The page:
The three participating RNs, in pairs of three nurses from the research group, conducted the FamHC intervention with four families from each unit. The intervention included a series of three 1-h conversations at 2-week intervals. Each of the three conversations had a different topic and was intended to focus on what the families considered was important to talk about. The first conversation invited each family member to tell his or her experiences in the current life situation and listen to the other family members’ stories. The second conversation began with an opportunity to reflect on the first conversation and then turned its focus to suffering, problems, and beliefs. The third conversation focused on family strengths and resources, and on the future (Benzein et al., 2008; Östlund et al., 2015). The conversation series with the families was concluded by sending a “closing letter” within 2 weeks of the date of the last conversation to all participating family members. In the closing letter, the nurses provide written reflections on what happened over the three conversations, highlighting the families’ resources and strengths, and acknowledging each family member’s suffering (Bell, Moules, & Wright, 2009). Ethical approval was obtained from the Regional Ethical Review Board of the University (xxxx-xxx-xxx).

Data collection

The data presented and analysed were drawn from both diary notes and interviews.

Diary notes

The RNs were asked to write diary notes (Dahlberg, 2008) about what they experienced directly after conducting each conversation. Meaningful data can be collected with diary notes that would be difficult for the participant to remember after time has elapsed (Thomas, 2015). This was to capture their spontaneous experiences of conducting the FamHC. In total, 36 diary notes, each about one-half to one page in length, were collected.


Semi-structured interviews with open-ended questions were conducted individually with the RNs, 1 month after they completed FamHC series with four families each, to allow them to narrate freely about their experiences (Polit & Beck, 2012). The interview guide covered questions about the RNs’ experiences in conducting FamHC, possible changes in their relationships with the families, positive or negative opinions on experiences during the conversation, how they distinguished these conversations from other types of communication used in their work, and thoughts about how using FamHC influenced their work. The interviewer was a person external to the research group and had no relationship with the participating RNs. The interviews took place in a conversation room in the residential home, lasted about 60 min, and were rich in content.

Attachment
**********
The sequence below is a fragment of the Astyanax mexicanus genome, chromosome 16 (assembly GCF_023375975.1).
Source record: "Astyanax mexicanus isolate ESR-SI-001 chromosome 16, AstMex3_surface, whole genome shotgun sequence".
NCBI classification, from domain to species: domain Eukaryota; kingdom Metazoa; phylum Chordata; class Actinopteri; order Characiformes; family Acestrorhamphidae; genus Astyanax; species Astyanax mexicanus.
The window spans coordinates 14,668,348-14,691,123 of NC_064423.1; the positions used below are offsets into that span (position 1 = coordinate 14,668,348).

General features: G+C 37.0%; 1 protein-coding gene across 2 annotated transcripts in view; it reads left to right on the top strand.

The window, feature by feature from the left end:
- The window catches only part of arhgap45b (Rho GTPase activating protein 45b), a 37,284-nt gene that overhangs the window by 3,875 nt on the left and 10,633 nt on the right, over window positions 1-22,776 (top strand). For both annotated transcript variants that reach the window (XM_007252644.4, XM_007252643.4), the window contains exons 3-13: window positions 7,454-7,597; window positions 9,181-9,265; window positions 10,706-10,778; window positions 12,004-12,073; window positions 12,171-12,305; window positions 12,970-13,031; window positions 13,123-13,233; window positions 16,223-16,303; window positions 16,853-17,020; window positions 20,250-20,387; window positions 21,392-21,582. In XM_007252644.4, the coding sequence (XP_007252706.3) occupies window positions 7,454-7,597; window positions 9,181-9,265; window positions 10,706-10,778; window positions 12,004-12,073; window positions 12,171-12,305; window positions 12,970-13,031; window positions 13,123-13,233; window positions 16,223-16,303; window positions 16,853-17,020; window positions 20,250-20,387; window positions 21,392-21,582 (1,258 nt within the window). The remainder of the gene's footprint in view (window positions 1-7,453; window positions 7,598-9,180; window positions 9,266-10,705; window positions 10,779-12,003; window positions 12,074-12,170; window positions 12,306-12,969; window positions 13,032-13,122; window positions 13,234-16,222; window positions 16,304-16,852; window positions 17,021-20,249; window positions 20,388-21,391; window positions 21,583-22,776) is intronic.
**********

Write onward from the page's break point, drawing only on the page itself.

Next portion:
Data analysis

The diary notes and the semi-structured interviews were analysed separately using inductive content analysis to find the RNs’ experiences with conducting FamHC (Elo & Kyngäs, 2008). The analysis for the two datasets followed a similar process.

The diary notes were analysed from the original diary text. Each diary was read through several times to get an overall understanding of the content in all diaries together as a whole text. Then, the meaning units were identified based on the aim of the study. A meaning unit is a unit of sentences that contains elements related to each other through content (Graneheim & Lundman, 2004). The meaning units were condensed and coded, then grouped by content into subcategories, and further abstracted into categories. Then, the original diary text was reread to verify and refine the categories that emerged.

The interviews were digitally taped and transcribed verbatim. Interview transcripts were first read several times to obtain an overall understanding of the content. Then, the interview texts were divided into meaning units. The meaning units were condensed and coded and then grouped by content into subcategories, and further abstracted into categories. The categories were compared to the original text.

Finally, one overall theme (Baxter, 1994) emerged from findings from the two separate analysis, that is, when going through the categories developed from both the diary notes and the interviews.


The findings are presented through one theme that emerged from the perspectives of the diary notes and the interviews, separately.

Comprehensive theme

The nurses’ experiences in participating and conducting FamHCs could be metaphorically described in a theme as

Feeling content with family conversations as a professional tool.

Findings from the diary notes

Diary notes from the RNs’ primary written experiences, as they appeared directly after each conversation, are presented in three categories with associated subcategories (see Table II).

Table II. Theme, categories, and subcategories emerged from the RNs’ diary notes.
Theme Categories Subcategories
Feeling content with family conversations as a professional tool A new approach to conversations From fear to curiosity
Amazement over the conversation content
  Listening as an art Concerns around what attentive listening brings to the surface
Practice in listening generates progress
  The power of reflection Reflection shows family needs
Reflection as a new tool

A new approach to conversation

From fear to curiosity